REVOLUTION: Mubarak yields to protesters, ends 30-year presidency
By Brant Ozanich and Estela Fuentes
More than two hundred people gathered in UN Plaza Feb. 11 to dance and sing in celebration of former Egyptian President Hosni Mubarak’s official resignation after 18 days of continuous protest by the Egyptian people.
The diverse crowd of many nationalities and religions held hands and danced in circles to the sound of cheering and chants such as: “Egyptian people make history! People, power, victory!” and “Hey, hey, hey, goodbye!”
“We will party and be jubilant today, then be back on the streets tomorrow demanding the regime change to continue,” rally organizer Mohammad Talat said. “Mubarak leaving is just one piece of the puzzle.”
The gathering in Civic Center was planned the day before as an emergency show of support to the Egyptian people after Mubarak tried to appease protesters by delegating power to Vice President Omar Suleiman, who was appointed by Mubarak mere weeks earlier.
The members of the youth-led, secular uprising were far from satisfied though, and crowds took to the streets of Cairo with renewed anger many feared would turn violent.
“Egypt will explode,” prominent Mubarak dissident Mohamed ElBaradei tweeted on Feb. 10. “Army must save the country now.”
The mood and motives of the rally quickly changed the morning of Feb. 11 when Suleiman announced the president’s resignation and the transfer of all power to the Supreme Council of the Armed Forces, according to Al Jazeera English.
“I am very excited for the Egyptian people, they deserve their freedom after the long struggle,” Fadhl Radman, a Yemenite national, said amid hopes that his country could make similar progress towards democracy.
What is next for Egypt?
According to the Egyptian constitution, a new president must be elected within 60 days of Mubarak’s resignation and the People’s Assembly, the Egyptian parliament’s lower house, will take power temporarily.
However, the role that the constitution will play in determining the next government for Egypt is somewhat ambiguous.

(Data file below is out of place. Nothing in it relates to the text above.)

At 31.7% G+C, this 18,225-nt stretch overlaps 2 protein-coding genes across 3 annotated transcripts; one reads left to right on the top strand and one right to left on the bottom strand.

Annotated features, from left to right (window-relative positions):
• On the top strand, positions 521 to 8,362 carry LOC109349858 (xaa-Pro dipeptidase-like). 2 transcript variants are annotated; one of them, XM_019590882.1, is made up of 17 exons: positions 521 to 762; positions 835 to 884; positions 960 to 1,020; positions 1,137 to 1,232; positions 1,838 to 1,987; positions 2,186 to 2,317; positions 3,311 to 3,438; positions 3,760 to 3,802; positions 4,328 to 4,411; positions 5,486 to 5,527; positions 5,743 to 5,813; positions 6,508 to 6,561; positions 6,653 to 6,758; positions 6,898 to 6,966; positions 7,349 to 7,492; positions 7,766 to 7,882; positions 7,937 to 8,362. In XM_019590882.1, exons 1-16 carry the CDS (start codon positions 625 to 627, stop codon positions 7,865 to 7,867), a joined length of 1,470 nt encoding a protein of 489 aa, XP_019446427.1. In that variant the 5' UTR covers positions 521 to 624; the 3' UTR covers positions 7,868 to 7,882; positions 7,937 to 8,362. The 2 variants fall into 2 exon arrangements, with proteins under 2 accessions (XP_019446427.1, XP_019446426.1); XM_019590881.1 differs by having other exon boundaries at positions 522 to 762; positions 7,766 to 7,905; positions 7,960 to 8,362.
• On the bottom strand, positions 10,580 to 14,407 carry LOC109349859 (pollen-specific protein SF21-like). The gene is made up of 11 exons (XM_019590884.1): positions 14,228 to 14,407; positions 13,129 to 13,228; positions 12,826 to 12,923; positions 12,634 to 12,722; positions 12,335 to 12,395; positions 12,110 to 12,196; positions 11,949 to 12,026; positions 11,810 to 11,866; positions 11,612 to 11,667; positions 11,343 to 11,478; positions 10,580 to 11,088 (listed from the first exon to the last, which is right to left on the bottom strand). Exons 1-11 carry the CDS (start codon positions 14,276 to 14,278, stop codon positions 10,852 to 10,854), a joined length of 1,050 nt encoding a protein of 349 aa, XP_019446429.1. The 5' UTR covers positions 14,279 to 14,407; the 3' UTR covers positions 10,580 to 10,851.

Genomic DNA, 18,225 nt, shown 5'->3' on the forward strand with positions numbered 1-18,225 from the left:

“None of this is clear. Nobody is weeping over the constitution … because the constitution was such a disaster in terms of it being authoritarian,” Nathan Brown, professor of Middle Eastern politics at George Washington University, said to CNN. “So everything was broken in this constitution from their perspective.”
The Supreme Council of the Armed Forces released a statement Feb. 11 promising to eventually end the state of emergency laws, which have been used to suppress dissent in Egypt since 1981, and set a plan in motion for elections as soon as possible.
“The Armed forces are committed to sponsor the legitimate demands of the people and achieving them … with all accuracy and seriousness and until the peaceful transfer of authority is completed towards a free democratic community,” the statement said.
The council also mentioned that no one would be persecuted for participating in any of the events that have occurred over the last 18 days.
Some political analysts speculate that the president was ousted in a military coup led by Suleiman with the hopes of continuing Mubarak’s regime. Both Suleiman and the ex-president have strong ties to the Egyptian military.
Suleiman, 74, ran Egypt’s intelligence agency from 1993 until Feb. 5, and is a close confidant of Mubarak’s. He recently outraged members of the uprising by saying he opposed lifting emergency laws and that Egypt was not ready for democracy, the New York Times reported.
“This is in fact the military taking over power,” political analyst Diaa Rashwan told the Associated Press, after Mubarak stepped down and left the reins of power to the armed forces. “It is direct involvement by the military in authority and to make Mubarak look like he has given up power.”
Other analysts believe the Egyptian people will eventually see a democratic state, coup or no coup.
“I’m not sure if we should focus on whether or not it’s a military coup that has taken place,” James Gelvin, a Middle East expert and history professor at University of California Los Angeles said to CNN. “We’re still looking forward to probably a September election.”